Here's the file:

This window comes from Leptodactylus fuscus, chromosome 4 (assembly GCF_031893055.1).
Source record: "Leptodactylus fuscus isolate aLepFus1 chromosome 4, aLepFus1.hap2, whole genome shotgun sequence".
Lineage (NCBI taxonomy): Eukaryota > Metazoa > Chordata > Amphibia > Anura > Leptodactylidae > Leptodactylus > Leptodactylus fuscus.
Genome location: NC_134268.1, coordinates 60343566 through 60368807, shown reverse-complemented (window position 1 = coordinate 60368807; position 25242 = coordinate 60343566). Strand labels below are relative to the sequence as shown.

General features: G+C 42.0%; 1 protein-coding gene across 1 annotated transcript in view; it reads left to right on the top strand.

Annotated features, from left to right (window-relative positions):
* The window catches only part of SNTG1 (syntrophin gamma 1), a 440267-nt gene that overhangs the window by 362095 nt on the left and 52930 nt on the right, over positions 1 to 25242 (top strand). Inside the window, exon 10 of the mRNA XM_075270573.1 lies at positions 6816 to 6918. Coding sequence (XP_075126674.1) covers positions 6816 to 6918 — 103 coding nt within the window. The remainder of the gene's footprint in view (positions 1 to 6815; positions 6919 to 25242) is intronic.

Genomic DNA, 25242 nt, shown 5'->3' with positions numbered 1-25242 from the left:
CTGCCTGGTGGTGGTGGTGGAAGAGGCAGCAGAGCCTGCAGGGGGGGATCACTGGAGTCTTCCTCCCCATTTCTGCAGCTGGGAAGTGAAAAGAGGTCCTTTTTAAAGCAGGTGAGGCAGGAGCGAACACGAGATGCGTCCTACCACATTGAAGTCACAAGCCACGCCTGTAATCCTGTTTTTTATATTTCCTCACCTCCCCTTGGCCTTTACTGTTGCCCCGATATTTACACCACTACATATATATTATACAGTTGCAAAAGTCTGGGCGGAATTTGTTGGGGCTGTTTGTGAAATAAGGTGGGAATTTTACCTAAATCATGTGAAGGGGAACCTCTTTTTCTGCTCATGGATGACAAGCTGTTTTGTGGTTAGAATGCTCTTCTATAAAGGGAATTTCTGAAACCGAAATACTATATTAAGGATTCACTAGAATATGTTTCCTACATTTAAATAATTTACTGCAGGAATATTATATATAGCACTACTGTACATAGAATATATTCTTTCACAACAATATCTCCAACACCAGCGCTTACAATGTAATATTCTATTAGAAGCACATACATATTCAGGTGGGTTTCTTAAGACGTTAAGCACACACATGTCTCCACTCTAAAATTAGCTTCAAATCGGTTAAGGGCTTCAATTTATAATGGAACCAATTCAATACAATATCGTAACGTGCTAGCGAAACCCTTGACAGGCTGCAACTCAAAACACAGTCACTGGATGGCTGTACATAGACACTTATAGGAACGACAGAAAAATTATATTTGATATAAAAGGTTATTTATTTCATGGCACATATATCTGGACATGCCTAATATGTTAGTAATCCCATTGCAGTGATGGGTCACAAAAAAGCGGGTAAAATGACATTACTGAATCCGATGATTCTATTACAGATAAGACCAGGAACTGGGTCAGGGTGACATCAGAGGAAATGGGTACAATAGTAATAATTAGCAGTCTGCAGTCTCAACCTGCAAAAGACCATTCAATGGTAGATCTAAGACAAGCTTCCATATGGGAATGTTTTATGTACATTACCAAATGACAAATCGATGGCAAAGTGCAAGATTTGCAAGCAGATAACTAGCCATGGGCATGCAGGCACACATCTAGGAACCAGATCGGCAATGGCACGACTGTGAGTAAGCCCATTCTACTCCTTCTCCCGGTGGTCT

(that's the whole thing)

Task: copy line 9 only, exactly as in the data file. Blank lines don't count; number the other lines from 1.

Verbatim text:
CTGCCTGGTGGTGGTGGTGGAAGAGGCAGCAGAGCCTGCAGGGGGGGATCACTGGAGTCTTCCTCCCCATTTCTGCAGCTGGGAAGTGAAAAGAGGTCCTTTTTAAAGCAGGTGAGGCAGGAGCGAACACGAGATGCGTCCTACCACATTGAAGTCACAAGCCACGCCTGTAATCCTGTTTTTTATATTTCCTCACCTCCCCTTGGCCTTTACTGTTGCCCCGATATTTACACCACTACATATATATTATACAGTTGCAAAAGTCTGGGCGGAATTTGTTGGGGCTGTTTGTGAAATAAGGTGGGAATTTTACCTAAATCATGTGAAGGGGAACCTCTTTTTCTGCTCATGGATGACAAGCTGTTTTGTGGTTAGAATGCTCTTCTATAAAGGGAATTTCTGAAACCGAAATACTATATTAAGGATTCACTAGAATATGTTTCCTACATTTAAATAATTTACTGCAGGAATATTATATATAGCACTACTGTACATAGAATATATTCTTTCACAACAATATCTCCAACACCAGCGCTTACAATGTAATATTCTATTAGAAGCACATACATATTCAGGTGGGTTTCTTAAGACGTTAAGCACACACATGTCTCCACTCTAAAATTAGCTTCAAATCGGTTAAGGGCTTCAATTTATAATGGAACCAATTCAATACAATATCGTAACGTGCTAGCGAAACCCTTGACAGGCTGCAACTCAAAACACAGTCACTGGATGGCTGTACATAGACACTTATAGGAACGACAGAAAAATTATATTTGATATAAAAGGTTATTTATTTCATGGCACATATATCTGGACATGCCTAATATGTTAGTAATCCCATTGCAGTGATGGGTCACAAAAAAGCGGGTAAAATGACATTACTGAATCCGATGATTCTATTACAGATAAGACCAGGAACTGGGTCAGGGTGACATCAGAGGAAATGGGTACAATAGTAATAATTAGCAGTCTGCAGTCTCAACCTGCAAAAGACCATTCAATGGTAGATCTAAGACAAGCTTCCATATGGGAATGTTTTATGTACATTACCAAATGACAAATCGATGGCAAAGTGCAAGATTTGCAAGCAGATAACTAGCCATGGGCATGCAGGCACACATCTAGGAACCAGATCGGCAATGGCACGACTGTGAGTAAGCCCATTCTACTCCTTCTCCCGGTGGTCT